Easy-to-follow video tutorials help you learn software, creative, and business skills.Become a member
Saving your files is one of those basic things that you have to do all the time. There are few things to know about saving your files that will help you to preserve your hard work in Photoshop. I am going to make a change to this image. I am going to grab the Burn tool here, and just make a little mark, anything will do, because what I want to show you is that when you do make an edit to an image, and then you look at its tab you will see a little asterisk. The asterisk means it's time to save, that there is an unsaved edit associated with the file.
So at this point, I would go to the File menu and I would go down and choose Save or Save As. Now be careful about choosing Save. Because when you save, you immediately overwrite the file with the same name. If you're not sure you want to do that then choose Save As. And that opens the Save As dialog box. To avoid overwriting a file, you can change any of the parameters here. You could change the name, you could change the location where you are going to save the file, which is what I'm going to do, or you could change the format of the file.
If you've associated a color profile with your file, a subject that I cover in an earlier movie on Color Settings, then you are going to want to leave this field checked to ensure that the color profile goes along with the saved file. Let's take a brief look before leaving this dialog box at the Format menu. These are the formats in which you can save from Photoshop. The first choice here, Photoshop, is the native file format for the program. This format will preserve Photoshop layers and all special Photoshop features you may have added to a file, like Smart Objects, adjustment layers, filters, and more.
In order to preserve all of that work, I suggest that you always archive a master copy of your files in Photoshop format, and then you can make copies from that master to save in any other format that you may need. Once you have chosen your format, you can click Save. And now when you look at the tab for this document, there is no asterisk. Let's talk a little more about file formats. The next document that I have open is a JPEG. JPEG is a common format for saving photographs because it does a good job of compressing the kind of continuous tone information that's found in a photograph.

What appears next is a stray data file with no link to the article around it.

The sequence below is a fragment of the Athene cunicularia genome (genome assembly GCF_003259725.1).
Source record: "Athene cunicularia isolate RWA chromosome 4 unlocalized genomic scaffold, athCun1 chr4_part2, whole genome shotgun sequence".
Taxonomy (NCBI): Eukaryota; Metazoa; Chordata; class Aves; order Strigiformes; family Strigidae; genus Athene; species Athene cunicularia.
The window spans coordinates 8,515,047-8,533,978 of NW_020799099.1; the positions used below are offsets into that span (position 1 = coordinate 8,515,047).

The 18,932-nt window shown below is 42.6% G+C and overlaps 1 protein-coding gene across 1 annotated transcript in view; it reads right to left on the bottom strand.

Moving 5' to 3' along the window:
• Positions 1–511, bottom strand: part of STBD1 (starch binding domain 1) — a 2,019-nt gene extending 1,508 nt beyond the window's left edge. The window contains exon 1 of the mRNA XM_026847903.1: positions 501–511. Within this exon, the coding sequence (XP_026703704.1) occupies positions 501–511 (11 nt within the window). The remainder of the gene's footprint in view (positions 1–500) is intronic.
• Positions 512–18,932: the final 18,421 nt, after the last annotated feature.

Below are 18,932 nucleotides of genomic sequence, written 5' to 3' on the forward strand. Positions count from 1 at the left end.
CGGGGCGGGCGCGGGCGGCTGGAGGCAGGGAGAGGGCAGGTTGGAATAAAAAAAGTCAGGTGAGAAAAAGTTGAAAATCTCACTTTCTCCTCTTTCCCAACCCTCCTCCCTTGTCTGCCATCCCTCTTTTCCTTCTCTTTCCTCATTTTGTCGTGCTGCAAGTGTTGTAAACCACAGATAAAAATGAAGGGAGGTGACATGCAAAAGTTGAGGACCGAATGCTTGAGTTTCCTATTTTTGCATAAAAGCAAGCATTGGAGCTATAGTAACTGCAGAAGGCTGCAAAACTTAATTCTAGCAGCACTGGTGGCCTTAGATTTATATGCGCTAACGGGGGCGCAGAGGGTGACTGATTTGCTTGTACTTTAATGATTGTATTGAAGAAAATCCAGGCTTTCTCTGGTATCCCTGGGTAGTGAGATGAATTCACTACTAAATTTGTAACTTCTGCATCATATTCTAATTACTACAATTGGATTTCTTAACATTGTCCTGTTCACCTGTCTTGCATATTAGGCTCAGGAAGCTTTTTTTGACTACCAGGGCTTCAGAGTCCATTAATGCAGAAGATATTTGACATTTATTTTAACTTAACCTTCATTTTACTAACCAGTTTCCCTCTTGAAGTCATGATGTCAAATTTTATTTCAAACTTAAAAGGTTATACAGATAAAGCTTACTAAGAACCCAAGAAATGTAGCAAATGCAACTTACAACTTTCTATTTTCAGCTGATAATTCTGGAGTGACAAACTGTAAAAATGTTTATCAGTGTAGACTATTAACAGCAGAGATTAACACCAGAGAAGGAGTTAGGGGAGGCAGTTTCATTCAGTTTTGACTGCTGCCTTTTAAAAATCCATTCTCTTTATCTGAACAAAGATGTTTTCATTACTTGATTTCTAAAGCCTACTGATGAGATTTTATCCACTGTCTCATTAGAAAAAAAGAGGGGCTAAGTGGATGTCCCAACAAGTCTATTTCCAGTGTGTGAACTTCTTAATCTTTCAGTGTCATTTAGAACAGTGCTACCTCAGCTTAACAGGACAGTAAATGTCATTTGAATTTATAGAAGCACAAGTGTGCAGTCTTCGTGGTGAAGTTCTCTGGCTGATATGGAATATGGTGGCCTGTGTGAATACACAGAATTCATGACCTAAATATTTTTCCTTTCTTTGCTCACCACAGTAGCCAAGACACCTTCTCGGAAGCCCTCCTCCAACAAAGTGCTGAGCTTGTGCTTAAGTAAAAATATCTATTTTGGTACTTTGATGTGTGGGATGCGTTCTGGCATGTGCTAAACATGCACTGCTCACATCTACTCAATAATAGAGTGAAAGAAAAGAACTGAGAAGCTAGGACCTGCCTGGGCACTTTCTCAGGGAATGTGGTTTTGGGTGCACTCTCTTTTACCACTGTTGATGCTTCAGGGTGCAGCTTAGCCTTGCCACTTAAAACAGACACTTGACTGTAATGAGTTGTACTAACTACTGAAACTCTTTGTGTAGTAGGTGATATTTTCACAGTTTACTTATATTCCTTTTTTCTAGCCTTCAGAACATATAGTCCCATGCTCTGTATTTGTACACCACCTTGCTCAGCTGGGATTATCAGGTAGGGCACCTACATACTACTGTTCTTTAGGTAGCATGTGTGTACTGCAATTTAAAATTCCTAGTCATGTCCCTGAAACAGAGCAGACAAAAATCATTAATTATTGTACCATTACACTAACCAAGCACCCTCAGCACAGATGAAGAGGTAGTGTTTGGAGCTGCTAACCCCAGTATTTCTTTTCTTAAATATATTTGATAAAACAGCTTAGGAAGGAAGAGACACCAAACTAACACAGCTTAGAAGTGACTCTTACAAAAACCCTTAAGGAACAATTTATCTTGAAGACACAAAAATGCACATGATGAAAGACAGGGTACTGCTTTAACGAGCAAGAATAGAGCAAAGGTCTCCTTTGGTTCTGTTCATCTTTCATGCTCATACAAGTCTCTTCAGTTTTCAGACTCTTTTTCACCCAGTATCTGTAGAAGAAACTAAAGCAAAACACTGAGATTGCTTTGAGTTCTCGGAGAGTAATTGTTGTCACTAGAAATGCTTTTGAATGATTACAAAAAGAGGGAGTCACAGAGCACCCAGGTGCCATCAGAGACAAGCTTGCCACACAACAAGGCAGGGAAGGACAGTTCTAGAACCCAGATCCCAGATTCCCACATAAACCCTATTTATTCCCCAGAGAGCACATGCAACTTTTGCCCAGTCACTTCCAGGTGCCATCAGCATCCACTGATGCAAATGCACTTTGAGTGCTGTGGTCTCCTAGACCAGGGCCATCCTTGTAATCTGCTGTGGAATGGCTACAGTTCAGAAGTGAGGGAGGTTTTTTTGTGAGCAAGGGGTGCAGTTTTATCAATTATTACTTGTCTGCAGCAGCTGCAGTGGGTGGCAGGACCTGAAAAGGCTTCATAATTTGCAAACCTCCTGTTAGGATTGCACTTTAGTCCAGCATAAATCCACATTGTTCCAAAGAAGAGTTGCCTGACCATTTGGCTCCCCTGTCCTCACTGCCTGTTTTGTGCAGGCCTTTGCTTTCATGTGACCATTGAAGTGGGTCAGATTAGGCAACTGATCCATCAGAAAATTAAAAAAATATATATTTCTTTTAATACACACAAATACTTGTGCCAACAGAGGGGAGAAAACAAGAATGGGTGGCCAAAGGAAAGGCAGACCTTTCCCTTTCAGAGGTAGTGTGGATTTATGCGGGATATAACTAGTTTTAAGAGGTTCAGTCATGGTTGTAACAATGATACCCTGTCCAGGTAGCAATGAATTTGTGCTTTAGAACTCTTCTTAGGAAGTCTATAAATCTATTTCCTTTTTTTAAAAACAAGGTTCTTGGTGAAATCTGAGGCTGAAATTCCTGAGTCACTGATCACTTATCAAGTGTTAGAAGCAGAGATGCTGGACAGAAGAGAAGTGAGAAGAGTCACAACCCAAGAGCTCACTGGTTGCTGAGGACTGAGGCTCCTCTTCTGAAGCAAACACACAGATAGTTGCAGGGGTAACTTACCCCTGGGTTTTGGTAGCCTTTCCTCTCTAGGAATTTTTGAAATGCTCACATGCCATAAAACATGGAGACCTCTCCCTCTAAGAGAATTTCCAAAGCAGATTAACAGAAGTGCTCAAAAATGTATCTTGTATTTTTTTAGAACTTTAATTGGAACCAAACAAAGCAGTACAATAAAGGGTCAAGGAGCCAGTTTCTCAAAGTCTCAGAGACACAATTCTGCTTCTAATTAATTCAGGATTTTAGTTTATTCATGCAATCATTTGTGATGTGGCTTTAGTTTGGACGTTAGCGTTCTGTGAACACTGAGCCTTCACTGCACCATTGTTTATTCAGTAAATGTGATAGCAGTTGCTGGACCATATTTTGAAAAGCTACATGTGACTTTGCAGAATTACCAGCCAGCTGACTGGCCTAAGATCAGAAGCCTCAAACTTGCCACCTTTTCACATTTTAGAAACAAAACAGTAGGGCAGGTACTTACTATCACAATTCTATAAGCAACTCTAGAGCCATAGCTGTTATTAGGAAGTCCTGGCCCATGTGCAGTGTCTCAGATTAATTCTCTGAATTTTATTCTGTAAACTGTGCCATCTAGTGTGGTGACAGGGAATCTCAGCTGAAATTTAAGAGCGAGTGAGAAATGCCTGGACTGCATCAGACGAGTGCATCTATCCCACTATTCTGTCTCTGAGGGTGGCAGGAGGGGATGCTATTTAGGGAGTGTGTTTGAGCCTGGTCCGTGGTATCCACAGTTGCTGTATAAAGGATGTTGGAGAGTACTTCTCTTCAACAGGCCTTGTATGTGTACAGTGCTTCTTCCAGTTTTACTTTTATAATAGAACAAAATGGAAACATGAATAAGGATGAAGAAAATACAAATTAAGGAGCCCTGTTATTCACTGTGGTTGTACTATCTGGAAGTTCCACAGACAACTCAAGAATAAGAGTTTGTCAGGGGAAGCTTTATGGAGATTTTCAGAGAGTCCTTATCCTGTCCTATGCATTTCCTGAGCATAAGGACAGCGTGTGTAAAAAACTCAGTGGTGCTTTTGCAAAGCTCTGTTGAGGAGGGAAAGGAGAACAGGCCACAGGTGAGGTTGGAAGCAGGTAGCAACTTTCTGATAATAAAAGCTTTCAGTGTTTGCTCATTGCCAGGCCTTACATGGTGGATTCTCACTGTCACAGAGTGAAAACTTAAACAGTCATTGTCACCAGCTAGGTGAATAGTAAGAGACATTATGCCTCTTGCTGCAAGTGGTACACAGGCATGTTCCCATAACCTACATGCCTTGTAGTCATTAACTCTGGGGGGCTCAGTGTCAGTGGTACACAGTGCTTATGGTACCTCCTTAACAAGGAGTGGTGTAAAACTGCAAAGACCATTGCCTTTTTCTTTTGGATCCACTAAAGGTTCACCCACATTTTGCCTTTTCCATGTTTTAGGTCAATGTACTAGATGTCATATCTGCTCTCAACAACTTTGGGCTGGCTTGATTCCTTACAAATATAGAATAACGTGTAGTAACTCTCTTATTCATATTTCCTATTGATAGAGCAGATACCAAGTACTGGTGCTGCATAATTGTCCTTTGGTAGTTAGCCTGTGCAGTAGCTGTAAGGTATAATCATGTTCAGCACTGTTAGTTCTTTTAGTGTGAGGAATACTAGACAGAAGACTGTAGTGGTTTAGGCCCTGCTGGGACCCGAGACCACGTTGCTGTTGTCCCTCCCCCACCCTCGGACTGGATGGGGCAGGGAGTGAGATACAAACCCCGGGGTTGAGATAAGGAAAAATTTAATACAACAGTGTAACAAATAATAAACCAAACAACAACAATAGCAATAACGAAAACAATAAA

Keep in mind that the JPEG format does not preserve layers, and also the JPEG is a lossy file format. So you don't want to save an image over -and-over in JPEG format, because each time you do, a little more image data is discarded. JPEG is a great format when you are compressing a small photograph to attach to an email, and it's also a common format for web work. A subject I'll cover in separate movies later in this course. I also have a TIF open here. TIF stands for Tagged Image Format.
It's a standard format used by graphic designers for including in page layout programs like Adobe InDesign or QuarkXPress. Unlike JPEG, TIF is a non-lossy format, so you can save over-and-over in this format without fear of degrading an image. TIF is also a format that can preserve layers. The last format I have open here is GIF. GIF or Graphics Interchange Format is used primarily for web graphics. A GIF can contain a maximum of only 256 different colors and the GIF format does not preserve layers, like the native Photoshop format or TIF.
I'll talk more about saving graphics for the web later in this course. But for now, that's a quick overview of the major file formats that you're likely to use when you are saving your files in Photoshop.
Get unlimited access to all courses for just $25/month.Become a member
180 Video lessons · 77191 Viewers
64 Video lessons · 94916 Viewers
86 Video lessons · 62284 Viewers
103 Video lessons · 31741 Viewers
Access exercise files from a button right under the course name.
Search within course videos and transcripts, and jump right to the results.
Remove icons showing you already watched videos if you want to start over.
Make the video wide, narrow, full-screen, or pop the player out of the page into its own window.
Click on text in the transcript to jump to that spot in the video. As the video plays, the relevant spot in the transcript will be highlighted.